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Professional News
Repeated Ecstasy Warnings Drive Down Use of Drug
Psychiatric News
Volume 39 Number 3 page 6-44

In light of widespread media accounts about the severe consequences of Ecstasy use, an increasing number of U.S. teens are thinking twice about experimenting with the drug. In fact, peak usage rates dropped as much as 50 percent since 2001 among 10th and 12th graders, according to the results from the 2003 Monitoring the Future Survey.

The findings from the annual survey were released at a press conference in December in Washington, D.C.

Researchers began conducting the survey in 1975 to measure self-reported drug, alcohol, and cigarette use among teens.

Survey results showed that the percentage of the students reporting Ecstasy use in the 2003 survey dropped by nearly half since 2001.

Ecstasy use among 10th and 12th graders rose gradually from 1998 until 2001, when 6.2 percent of 10th graders and 9.2 percent of 12th graders reported using the drug. By the 2003 survey, just 3 percent of 10th graders and 4.5 percent of 12th graders reported using the drug in the past year.

The study’s principal investigator, Lloyd Johnston, Ph.D., attributed the decrease to a growing realization by teens that the drug is dangerous. "It now appears that teens are finally getting the word about Ecstasy’s potential consequences, probably due to the extensive media coverage of the issue and concerted efforts by several organizations active in educating young people about the dangers of Ecstasy," he said in a press release from the U.S. Department of Health and Human Services.

John P. Walters, director of the White House Office of National Drug Control Policy, credited drug-prevention campaigns such as the National Youth Anti-Drug Media Campaign for helping to alert adolescents to the dangers of drug use. "This survey shows that when we push back against the drug problem, it gets smaller," Walters said in the December press release

Researchers found an overall decrease in any illicit drug use for all three grades over the past two years—from 19.4 percent in the 2001 survey to 17.3 percent in 2003, which translates into 400,000 fewer teen drug users.

The latest survey found that other forms of drug use also dropped:

• Marijuana and hashish use declined for the second consecutive year for high school students and for the seventh consecutive year for eighth graders. About 13 percent of eighth graders surveyed reported using one or both, down from 15.4 percent in 2001. Tenth graders’ use dropped from 32.7 percent in 2001 to 28.2 percent in 2002. Marijuana use among seniors dropped only from 36 percent to 35 percent during that time.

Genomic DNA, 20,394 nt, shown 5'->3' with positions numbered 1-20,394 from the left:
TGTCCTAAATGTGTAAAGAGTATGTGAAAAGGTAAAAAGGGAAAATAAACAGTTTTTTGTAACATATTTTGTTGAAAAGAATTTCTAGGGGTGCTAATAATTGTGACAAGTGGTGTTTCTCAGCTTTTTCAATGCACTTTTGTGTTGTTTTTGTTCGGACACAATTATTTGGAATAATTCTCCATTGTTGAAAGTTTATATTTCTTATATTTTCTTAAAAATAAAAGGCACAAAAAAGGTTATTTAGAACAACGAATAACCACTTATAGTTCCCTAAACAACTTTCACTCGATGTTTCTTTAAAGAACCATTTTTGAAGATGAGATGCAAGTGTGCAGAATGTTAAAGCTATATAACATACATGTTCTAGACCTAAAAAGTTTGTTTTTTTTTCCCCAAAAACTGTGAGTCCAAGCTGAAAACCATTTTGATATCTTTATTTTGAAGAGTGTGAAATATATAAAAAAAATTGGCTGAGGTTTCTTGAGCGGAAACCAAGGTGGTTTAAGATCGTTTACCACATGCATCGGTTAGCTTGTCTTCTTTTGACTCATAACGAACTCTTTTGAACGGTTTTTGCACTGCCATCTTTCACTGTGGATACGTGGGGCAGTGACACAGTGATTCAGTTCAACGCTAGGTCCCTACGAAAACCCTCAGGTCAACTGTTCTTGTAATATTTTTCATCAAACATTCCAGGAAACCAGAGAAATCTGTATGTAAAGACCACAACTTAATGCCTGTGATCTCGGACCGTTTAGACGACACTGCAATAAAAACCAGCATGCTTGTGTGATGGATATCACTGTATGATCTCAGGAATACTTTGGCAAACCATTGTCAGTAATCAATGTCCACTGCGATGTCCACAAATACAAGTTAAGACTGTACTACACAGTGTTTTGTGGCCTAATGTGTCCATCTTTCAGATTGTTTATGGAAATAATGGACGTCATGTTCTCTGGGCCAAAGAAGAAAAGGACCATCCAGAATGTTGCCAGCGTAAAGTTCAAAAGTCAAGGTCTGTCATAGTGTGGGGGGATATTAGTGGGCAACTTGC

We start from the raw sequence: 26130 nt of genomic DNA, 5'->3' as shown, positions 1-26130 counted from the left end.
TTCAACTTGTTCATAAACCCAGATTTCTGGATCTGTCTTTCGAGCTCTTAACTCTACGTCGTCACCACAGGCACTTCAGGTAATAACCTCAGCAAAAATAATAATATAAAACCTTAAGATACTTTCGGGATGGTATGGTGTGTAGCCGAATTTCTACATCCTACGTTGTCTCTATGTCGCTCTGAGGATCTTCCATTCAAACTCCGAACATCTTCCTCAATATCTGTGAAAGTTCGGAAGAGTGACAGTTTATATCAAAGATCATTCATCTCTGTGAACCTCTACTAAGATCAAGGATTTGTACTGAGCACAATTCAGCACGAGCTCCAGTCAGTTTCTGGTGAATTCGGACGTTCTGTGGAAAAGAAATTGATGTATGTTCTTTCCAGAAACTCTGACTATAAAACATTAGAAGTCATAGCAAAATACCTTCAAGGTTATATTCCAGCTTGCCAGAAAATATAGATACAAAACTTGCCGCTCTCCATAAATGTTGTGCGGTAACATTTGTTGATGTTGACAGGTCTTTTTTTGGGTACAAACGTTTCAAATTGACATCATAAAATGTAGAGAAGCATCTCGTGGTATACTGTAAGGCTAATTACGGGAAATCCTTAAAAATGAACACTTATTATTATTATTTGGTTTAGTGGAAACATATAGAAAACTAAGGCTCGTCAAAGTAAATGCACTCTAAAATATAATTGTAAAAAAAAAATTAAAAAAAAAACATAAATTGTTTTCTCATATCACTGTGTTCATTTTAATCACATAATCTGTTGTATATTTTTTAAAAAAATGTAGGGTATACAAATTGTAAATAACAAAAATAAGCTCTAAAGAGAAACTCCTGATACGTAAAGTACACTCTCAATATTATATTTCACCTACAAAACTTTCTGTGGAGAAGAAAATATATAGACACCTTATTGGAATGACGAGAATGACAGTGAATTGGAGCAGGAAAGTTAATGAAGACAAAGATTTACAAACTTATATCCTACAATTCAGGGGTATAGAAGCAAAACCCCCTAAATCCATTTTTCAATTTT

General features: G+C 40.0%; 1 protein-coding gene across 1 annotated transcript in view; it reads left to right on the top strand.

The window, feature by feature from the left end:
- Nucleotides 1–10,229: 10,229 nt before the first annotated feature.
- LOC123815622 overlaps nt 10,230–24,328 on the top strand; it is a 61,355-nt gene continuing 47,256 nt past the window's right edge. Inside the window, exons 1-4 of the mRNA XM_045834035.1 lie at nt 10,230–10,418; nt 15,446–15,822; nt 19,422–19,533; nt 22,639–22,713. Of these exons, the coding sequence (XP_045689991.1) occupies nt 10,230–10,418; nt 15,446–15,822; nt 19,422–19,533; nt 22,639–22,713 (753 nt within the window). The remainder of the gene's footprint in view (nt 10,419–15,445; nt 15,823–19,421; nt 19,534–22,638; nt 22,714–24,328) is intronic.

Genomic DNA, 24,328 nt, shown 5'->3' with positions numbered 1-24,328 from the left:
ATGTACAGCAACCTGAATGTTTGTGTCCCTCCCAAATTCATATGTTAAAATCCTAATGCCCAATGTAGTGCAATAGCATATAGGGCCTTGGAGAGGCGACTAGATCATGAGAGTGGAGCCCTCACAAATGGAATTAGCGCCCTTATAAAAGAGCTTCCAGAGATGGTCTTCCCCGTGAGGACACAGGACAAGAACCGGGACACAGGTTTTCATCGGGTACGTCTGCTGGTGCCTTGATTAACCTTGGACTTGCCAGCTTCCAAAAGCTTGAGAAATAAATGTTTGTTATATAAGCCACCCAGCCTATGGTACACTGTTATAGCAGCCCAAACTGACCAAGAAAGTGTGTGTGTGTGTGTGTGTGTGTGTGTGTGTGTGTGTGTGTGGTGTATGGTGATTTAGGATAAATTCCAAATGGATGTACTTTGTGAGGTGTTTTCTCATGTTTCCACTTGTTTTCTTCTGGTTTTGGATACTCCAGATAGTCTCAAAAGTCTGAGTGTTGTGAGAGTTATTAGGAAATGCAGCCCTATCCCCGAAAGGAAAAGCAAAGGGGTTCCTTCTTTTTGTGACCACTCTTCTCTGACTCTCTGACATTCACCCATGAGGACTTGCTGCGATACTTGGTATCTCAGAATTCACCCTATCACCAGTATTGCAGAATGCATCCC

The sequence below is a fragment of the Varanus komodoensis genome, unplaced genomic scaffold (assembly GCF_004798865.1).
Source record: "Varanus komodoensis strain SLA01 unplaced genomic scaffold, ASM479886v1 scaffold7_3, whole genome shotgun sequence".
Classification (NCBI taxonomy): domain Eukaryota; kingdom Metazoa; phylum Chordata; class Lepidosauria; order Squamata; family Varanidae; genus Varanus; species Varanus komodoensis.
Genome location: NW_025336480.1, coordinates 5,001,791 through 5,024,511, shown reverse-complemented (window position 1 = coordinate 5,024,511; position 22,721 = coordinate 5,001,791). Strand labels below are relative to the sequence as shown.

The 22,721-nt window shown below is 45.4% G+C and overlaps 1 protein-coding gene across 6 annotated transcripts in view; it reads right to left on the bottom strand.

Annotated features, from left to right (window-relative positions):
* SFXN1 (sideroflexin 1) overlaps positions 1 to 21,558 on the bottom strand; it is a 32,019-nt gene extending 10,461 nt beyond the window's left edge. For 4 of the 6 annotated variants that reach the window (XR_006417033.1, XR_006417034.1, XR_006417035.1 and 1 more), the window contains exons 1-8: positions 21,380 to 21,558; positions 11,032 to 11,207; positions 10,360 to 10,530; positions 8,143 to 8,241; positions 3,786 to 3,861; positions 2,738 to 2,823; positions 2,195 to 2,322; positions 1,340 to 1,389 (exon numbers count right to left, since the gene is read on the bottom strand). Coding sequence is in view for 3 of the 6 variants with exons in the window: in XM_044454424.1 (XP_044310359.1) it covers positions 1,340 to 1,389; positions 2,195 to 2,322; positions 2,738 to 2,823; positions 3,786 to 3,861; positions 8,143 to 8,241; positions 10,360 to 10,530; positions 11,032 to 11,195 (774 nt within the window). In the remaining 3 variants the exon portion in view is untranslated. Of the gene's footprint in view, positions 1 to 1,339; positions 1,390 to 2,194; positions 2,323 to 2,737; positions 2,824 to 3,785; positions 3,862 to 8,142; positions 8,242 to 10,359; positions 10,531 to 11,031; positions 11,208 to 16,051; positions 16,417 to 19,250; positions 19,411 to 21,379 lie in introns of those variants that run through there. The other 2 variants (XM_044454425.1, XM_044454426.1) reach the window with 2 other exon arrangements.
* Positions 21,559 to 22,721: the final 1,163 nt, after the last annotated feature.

• LSD use has been declining in all three grades since 1996, but drops have been the greatest over the last two years. In 2001, 6.6 percent of seniors reported using LSD during the previous year, compared with 1.9 percent in 2002.

• Smaller decreases were noted for 10th and 12th graders who reported using amphetamines (almost 11 percent of 10th graders used amphetamines in 2001, compared with 9 percent last year) and tranquilizers (7.7 percent of seniors used the drug in 2002 compared with 6.7 percent in 2003).

• About 5 percent of seniors used cocaine and 1 percent used heroin over the last two years.

• Nonprescription use of oxycodone showed insignificant increases for all grades between 2002 and 2003; In the 2003 survey, 1.7 percent of eighth graders, 3.6 percent of 10th graders, and 4.5 percent of seniors reported using the drug during the preceding year.

Although teen smoking dropped dramatically through the mid-1990s, those declines are losing momentum, Johnston noted. Among eighth graders, the prevalence of current smoking, defined as smoking one or more cigarettes in the preceding month, fell by only half of 1 percent last year, from 10.7 percent to 10.2 percent.

Cigarette use by 10th graders dropped from 17.7 percent to 16.7 percent, and for seniors, smoking rates dropped from 26.7 percent to 24.4 percent for the most recent year. "Even with [these] improvements," Johnston said, "we still have a quarter of our young people who are actively smoking by the time they leave high school, which is an unacceptably high rate for a behavior that so endangers their health and reduces their life expectancy."

Alcohol use for teens remained relatively steady over the past two years—almost half of seniors surveyed (47.5 percent) reported current alcohol use.

More information about the 2003 Monitoring the Future Survey is posted online at http://monitoringthefuture.org/.

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